Rest In Rock: Scott Weiland (1967-2015)

At 2:36 this morning, I had a major last minute jam fest of nothing but Scott Weiland‘s voice. While browsing the homepage of, I gasped when I read the news in front of me that Weiland had passed away, at the age of 48. He was found dead on his tour bus, of cardiac arrest, in Minnesota. He was on the road with his current group The Wildabouts.

Though the California native fronted one of the biggest bands of the alternative rock era in the 1990s, Stone Temple Pilots, Weiland became more widely framed by his addiction to drugs, and for hard ones like heroin and cocaine. By 1996, his addiction had gotten so bad, the tour for STP’s album Tiny Music… Songs from the Vatican Gift Shop was off and on and eventually canceled due to his many court dates and rehabilitation. It was a shame to see. Weiland’s husky yet soulful voice were the heart of some of STP’s most revelatory music moments (as was bass guitarist Robert De Leo‘s smooth harmonizing). Their appearance on MTV’s Unplugged remains a fave of those who watched the series, and of course STP fans. The performance of “Creep” is a seminal example of ’90s rock (acoustic) greatness. Singles like “Creep” otherwise showed that they weren’t Nirvana rip-offs and Weiland’s earnest lyrics of defeat and the will to change still held past 1994.

“I’m half the man I used to be..” (Creep, 1994)

Weiland was one of the few male artists that also used the blueprint David Bowie left behind in mind-fucking with people’s heads fashionably. He sometimes performed on stage in womens-wear and vibrant wigs. Shenanigans aside, Pilots’ first two albums Core and Purple, sold well off of Tower Records and HMV shelves. (I love Purple).


In 1998, he released his only solo record 12 Bar Blues. The album cover was a direct tribute to John Coltrane‘s Blue Train.


He returned with STP in 1999 with No. 4, and the band gained another hit with “Sour Girl”, a gorgeously written yet solemn love letter to Weiland’s first wife Janina Castaneda. The video was especially popular because starring as Weiland’s suffering love interest was Sarah Michelle Gellar, decked out in burgundy-black lip gloss and vamp femme gear. (And how about them friendly Teletubby-esque characters in it?) Around this time, I became a fan for sure. I bought No.4  and later listened to their earlier works. I had also bought a ticket to their concert in Mansfield, MA in 2008 as a part of a WBCN rock show. Sadly, I only heard about five songs before I had to dip out to catch my commuter rail train back to Boston. NOT COOL. (I always hated when shows were held at the Tweeter Center, now called Xfinity Center. It’s too damn far and random. I regularly missed the Rock the Bells festival because of that location).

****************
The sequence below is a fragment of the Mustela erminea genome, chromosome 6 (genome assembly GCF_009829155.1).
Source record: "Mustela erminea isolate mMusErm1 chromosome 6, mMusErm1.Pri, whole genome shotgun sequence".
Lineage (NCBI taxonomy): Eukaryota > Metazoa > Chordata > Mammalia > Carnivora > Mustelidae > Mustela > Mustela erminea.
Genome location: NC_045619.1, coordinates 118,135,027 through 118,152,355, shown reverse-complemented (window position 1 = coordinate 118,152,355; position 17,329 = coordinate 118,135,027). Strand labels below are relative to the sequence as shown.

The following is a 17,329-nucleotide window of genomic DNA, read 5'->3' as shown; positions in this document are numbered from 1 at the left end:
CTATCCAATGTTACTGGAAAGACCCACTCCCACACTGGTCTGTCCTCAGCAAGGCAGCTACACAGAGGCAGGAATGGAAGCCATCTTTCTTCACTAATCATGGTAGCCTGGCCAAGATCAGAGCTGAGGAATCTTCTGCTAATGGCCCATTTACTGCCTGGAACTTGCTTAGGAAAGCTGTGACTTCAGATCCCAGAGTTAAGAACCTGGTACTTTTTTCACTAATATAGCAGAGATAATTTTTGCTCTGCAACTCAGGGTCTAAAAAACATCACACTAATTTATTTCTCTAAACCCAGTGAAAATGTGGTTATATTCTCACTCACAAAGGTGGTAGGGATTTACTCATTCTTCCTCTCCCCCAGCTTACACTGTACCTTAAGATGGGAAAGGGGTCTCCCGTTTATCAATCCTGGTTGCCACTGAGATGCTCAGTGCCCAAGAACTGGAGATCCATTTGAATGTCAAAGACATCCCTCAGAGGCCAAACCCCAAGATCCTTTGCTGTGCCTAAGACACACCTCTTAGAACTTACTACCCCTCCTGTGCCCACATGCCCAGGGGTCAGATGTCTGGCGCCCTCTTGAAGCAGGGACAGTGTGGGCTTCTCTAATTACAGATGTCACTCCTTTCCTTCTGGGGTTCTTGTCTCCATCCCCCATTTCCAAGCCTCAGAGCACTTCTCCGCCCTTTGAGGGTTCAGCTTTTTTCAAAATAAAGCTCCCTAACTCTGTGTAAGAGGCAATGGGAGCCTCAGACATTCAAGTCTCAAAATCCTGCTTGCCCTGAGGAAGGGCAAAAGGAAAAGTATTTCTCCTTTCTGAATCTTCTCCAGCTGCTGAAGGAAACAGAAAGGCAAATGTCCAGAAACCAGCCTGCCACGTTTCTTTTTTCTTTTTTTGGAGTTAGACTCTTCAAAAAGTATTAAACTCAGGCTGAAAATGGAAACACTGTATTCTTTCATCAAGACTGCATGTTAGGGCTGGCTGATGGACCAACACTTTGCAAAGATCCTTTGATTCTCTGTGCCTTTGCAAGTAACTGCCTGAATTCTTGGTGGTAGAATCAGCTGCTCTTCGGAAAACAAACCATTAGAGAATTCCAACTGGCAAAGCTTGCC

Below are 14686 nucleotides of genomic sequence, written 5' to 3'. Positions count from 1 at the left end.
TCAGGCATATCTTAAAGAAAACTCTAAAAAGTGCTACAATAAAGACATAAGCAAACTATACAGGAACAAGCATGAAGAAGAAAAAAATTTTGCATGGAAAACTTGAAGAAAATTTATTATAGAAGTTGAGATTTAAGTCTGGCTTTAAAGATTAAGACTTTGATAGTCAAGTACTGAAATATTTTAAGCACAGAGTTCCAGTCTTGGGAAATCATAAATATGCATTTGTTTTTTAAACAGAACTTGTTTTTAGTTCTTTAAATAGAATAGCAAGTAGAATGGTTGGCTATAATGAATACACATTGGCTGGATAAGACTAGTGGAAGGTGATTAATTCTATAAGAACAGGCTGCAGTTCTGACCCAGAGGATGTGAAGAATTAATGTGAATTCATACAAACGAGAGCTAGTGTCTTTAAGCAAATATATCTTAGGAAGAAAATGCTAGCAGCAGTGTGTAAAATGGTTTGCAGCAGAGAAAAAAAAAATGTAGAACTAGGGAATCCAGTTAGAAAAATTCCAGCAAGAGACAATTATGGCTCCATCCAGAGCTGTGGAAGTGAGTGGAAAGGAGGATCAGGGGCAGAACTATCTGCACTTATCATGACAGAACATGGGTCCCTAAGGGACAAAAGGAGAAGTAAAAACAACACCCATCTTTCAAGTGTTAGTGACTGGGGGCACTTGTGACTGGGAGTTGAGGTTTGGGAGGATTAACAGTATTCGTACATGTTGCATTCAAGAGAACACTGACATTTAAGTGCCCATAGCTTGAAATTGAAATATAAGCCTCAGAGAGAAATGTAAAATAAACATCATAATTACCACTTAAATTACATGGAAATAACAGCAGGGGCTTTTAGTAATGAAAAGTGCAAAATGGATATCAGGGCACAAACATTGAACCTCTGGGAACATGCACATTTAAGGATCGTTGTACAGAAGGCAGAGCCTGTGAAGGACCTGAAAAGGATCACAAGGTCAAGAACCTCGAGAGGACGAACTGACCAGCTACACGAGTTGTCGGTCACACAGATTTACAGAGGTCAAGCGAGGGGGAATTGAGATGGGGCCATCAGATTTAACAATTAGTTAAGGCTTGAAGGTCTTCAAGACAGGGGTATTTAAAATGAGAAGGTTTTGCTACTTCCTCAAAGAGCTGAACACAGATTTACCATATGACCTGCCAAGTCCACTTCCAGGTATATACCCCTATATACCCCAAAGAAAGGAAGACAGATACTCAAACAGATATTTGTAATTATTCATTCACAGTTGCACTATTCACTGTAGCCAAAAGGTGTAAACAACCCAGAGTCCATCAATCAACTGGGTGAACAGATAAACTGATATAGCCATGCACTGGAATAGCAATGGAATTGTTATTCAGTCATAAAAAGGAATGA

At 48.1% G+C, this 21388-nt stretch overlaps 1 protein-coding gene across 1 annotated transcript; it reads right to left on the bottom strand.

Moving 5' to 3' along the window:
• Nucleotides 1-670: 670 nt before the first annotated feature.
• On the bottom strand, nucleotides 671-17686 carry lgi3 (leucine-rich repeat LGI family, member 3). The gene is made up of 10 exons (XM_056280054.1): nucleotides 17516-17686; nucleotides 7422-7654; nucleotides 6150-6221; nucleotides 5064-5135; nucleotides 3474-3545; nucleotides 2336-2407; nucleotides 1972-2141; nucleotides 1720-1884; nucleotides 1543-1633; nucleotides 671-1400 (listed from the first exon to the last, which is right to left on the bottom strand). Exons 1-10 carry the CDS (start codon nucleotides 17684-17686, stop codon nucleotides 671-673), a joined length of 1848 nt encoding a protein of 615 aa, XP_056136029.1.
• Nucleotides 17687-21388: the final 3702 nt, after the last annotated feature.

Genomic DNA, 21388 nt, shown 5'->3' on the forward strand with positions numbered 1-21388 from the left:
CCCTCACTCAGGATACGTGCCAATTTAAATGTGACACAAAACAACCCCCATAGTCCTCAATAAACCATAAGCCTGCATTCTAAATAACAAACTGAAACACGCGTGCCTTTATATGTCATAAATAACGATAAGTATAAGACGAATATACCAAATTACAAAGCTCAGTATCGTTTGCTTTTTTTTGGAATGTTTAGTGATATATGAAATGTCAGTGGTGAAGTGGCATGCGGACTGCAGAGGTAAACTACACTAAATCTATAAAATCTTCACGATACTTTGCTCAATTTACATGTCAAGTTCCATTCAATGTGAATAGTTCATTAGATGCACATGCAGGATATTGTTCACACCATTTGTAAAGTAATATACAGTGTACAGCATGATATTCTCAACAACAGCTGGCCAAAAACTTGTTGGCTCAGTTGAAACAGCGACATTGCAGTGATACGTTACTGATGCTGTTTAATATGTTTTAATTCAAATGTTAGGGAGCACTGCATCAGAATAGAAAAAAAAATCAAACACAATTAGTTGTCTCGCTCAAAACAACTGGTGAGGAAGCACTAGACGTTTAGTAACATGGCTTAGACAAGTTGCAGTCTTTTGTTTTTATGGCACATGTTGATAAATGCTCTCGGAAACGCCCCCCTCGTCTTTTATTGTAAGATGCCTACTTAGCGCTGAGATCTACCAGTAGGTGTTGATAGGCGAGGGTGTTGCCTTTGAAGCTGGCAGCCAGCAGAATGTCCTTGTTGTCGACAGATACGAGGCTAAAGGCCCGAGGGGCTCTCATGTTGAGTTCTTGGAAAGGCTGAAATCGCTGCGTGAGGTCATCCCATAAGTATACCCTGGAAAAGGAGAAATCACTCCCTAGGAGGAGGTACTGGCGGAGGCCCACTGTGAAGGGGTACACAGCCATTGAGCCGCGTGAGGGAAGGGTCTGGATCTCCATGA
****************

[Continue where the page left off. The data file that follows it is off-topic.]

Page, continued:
In ’99, Weiland sung the chorus on Limp Bizkit‘s “Nobody Like You”, a track that featured Korn’s Jonathan Davis as well. This is the one Limp Bizkit song that if you haven’t heard already, you need to.

Post his departure from STP due to infighting, Weiland went on to front Velvet Revolver, a “supergroup” with members of Guns ‘N Roses. He still frequently battled with substance abuse and this was often the main reason he was at conflict with his new bandmates. He soon be forced to move on to The Wildabouts.

Still, he was more somber than he had been in years during his last. Ten years ago, he was a part of an ensemble tribute of “Across The Universe”, a Beatles song, at the 2005 Grammys, sharing the stage with Norah Jones, Alicia Keys and Stevie Tyler of Aerosmith amongst others. In 2013, he got married a third time to photographer Jamie Wachtel.

I was a fan of STP and Weiland for the same pool of reasons I am for most artists I admire. I connected to his self-expression. I appreciated how open he was in how he failed his first wife Janina in “Sour Girl.” I thought it was very big of him as a man to reflect on himself so publicly.

I was a Superman, but looks are deceiving. The roller coaster’s ride a lonely one. I paid a ransom note to stop it from steaming. Hey. What are you looking at? She was a teenage girl when she met me.

And I would find out that he did that quite often as a songwriter. I also simply just loved his voice. A White male rock singer with a little touch of old school soul (to his tone) is where it’s at. Similar to Patrick Stump of Fall Out Boy and Aaron Lewis of Staind. I still remember when I first heard”Interstate Love Song.” Who knew alternative music could be borderline lush?

I was a bit stunned when I read he passed away. I kind of don’t even know what else to include in this obituary of mine. Except that I remain a fan and am thankful for the songs I’ve heard of his and the groups he worked with. It feels like with his death, along went grunge music.

Rest in rock, Scott. You were great.

Weiland is survived by a daughter and a son, whom he had with his second wife, Mary Forsberg.

UPDATED: Published on, Forsberg wrote an open letter to Weiland’s fans about the honesty of having to watch him succumb to his drug use and how it’s affected his children.

One response to “Rest In Rock: Scott Weiland (1967-2015)”

  1. […] last month Scott Weiland passed away. On December 31, Lemmy Klimester of Motorhead died. And right at the beginning of the […]

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